But here we are, and Linus is 43, and he's been doing this for quite a long time and Linus *doesn't* have a reputation for being a firebrand. And honestly, to even call Linus rude ignores the fact that when he's rude, it's actually news. Unlike Theo, who is just rude all the time, so it's never news.

    --
    BMO

  • Re:Arsehole (Score:5, Interesting)

    by Man On Pink Corner (1089867) on Friday December 28, 2012 @11:10PM (#42416843)

    The rant wasn't about bad code, but a bad mindset. It was an apt response to Chehab's disregard for the integrity of existing Linux applications.

    It also wasn't really aimed at Mauro Chehab. Even the worst manager knows better than to discipline an individual employee in front of his/her peers, right? No, that flame was aimed at the entire mailing list. Linus obviously felt it necessary to drive the point home in a conspicuous way that wouldn't be forgotten or blown off.

    If there were still people at Microsoft with the technical and moral authority to send emails like that, the company's flatlined stock price graph would look very different.

  • by phantomfive (622387) on Friday December 28, 2012 @11:16PM (#42416883) Journal

    No, if you bother to read the rest of the thread, the guy had a good and valid reason that makes sense

    No he didn't. Sound worked, and after his patch, sound didn't work. Why would you ever commit a patch that breaks sound?

    In his case, he did it because he is trying to add drivers for new hardware that behaves differently than a lot of other hardware. That's not a good and valid reason to break stuff that already works.

  • Re:I wonder (Score:5, Interesting)

    by Shavano (2541114) on Friday December 28, 2012 @11:20PM (#42416923)

    Infrequently. I've seen somebody get hit that hard a handful of times in 20 years. I've had to do it myself twice. (There have been other lower-level chastisements.) Once I was the point man for a major reaming of a contractor that had been deceiving us for months about multiple issues. The other time was a guy that had been concealing his lack of progress on a project I was directing.

    When somebody has engaged in completely unacceptable behavior, it's absolutely necessary to do at least one of two things: (1) get them off your project or (2) otherwise make them understand why such behavior cannot be tolerated. The latter is only an option if you believe the person is able and can be convinced to learn from their mistakes.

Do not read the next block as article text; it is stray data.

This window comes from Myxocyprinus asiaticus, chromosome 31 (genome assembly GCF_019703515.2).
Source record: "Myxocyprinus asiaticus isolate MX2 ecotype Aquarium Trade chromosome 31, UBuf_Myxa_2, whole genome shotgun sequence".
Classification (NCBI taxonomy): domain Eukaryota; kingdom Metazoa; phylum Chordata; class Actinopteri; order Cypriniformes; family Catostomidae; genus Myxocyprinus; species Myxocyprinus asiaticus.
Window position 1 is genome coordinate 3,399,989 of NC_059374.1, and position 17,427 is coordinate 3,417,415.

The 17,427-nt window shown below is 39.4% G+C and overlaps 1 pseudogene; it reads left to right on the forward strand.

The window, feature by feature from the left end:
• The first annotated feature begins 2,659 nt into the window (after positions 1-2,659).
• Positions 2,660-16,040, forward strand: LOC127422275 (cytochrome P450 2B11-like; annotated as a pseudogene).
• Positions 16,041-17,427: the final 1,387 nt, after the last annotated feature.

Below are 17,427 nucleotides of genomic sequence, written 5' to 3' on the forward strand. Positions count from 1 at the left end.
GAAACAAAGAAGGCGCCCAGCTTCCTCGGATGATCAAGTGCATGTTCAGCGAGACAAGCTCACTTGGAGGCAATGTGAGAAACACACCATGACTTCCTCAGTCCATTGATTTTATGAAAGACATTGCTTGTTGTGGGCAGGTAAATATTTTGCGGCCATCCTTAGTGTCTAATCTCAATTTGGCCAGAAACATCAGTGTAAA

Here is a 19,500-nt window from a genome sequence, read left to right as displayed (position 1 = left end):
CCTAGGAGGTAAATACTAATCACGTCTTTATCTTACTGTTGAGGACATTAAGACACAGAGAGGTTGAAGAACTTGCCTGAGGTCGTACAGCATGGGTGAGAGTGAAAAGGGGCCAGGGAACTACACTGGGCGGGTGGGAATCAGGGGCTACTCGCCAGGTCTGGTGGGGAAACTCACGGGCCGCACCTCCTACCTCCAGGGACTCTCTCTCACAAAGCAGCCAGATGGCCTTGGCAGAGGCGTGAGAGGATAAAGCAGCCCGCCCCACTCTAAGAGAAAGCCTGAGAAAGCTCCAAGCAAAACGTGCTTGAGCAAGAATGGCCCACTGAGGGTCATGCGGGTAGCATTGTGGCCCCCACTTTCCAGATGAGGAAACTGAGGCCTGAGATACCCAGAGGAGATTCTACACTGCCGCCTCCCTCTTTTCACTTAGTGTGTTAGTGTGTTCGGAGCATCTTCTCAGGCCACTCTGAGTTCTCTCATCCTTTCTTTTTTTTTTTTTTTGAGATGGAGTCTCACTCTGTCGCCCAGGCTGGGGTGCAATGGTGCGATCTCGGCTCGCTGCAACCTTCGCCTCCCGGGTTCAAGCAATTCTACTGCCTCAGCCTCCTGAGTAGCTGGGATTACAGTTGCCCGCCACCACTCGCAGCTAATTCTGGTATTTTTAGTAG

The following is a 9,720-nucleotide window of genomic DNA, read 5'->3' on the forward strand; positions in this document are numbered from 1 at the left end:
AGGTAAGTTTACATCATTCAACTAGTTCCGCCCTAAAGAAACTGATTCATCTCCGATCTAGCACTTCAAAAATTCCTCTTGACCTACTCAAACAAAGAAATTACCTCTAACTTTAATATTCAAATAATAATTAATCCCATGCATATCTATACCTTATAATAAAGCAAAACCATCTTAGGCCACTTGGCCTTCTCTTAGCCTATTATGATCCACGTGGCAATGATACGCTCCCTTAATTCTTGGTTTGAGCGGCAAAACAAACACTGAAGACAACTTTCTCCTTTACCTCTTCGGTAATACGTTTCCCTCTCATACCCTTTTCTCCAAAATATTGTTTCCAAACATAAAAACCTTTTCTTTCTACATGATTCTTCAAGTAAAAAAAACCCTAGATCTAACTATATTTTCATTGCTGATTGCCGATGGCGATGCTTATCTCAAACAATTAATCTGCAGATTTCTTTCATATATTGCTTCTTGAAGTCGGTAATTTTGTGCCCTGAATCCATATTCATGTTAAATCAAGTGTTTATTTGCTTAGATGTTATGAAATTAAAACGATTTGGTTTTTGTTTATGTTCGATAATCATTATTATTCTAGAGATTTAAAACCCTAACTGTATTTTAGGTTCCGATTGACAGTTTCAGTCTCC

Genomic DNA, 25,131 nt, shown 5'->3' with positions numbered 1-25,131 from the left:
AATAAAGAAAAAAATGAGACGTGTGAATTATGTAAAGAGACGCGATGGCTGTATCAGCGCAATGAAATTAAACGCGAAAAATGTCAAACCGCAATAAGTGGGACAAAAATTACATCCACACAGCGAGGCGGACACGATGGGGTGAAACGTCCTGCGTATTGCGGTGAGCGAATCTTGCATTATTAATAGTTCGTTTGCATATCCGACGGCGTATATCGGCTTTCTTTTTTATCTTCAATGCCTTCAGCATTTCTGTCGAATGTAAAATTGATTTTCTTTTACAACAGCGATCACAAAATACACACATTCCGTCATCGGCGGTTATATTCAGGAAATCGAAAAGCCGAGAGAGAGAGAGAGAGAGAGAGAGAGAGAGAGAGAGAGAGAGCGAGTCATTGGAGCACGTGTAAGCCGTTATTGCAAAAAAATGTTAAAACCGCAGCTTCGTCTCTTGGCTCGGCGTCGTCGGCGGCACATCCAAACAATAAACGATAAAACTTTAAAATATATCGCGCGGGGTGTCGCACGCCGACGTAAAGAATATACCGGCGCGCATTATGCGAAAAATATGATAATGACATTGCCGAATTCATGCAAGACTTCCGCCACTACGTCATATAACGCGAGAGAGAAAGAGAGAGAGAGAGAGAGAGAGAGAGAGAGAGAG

Doing it by email is a mistake and Linus can be criticized for that and, IMO, that alone. This is the kind of conversation you have face to face if you can and by phone if you can't.

  • Re:Arsehole (Score:5, Interesting)

    by verbatim (18390) on Friday December 28, 2012 @11:22PM (#42416933) Homepage

    It's more insidious than that.

    If Linus coddles people, they get a false sense of approval. His brash, direct, and overtly emotional tone is intentional. It's to let the other party know exactly how he feels without accidentally leading them into a false sense of "oh, keep working on it and I'll approve it."

    Watch that video where he flips off Nvidia.

    He describes how being nice to people is the wrong approach, and makes things worse when the other side gets the wrong view, is rejected after months of effort in the wrong direction, and then Linus gets the blame for their suicide.

    If he was paying them, he could fire them. He doesn't have that luxury, so he has to be clear and direct.

    Don't like it? too bad. That's Linus, and he makes no excuses for how he behaves.

  • Re:Arsehole (Score:4, Interesting)

    by lightknight (213164) on Friday December 28, 2012 @11:26PM (#42416959) Homepage

    Hmm, the mental demands and sleep deprivation are right on target. Don't know about people trying to blow you up or kill you, but then, I haven't had a chance to work on jet control software or the like (presumably when the military's latest and greatest aircraft falls out of the sky because of a software bug, there are probably quite a few people considering killing you, especially if those onboard are harmed / killed).

  • This is an inkblot (Score:4, Interesting)

    by Stirling Newberry (848268) on Friday December 28, 2012 @11:29PM (#42416999) Homepage Journal
    What someone says about it, says more about the commenter that the situation.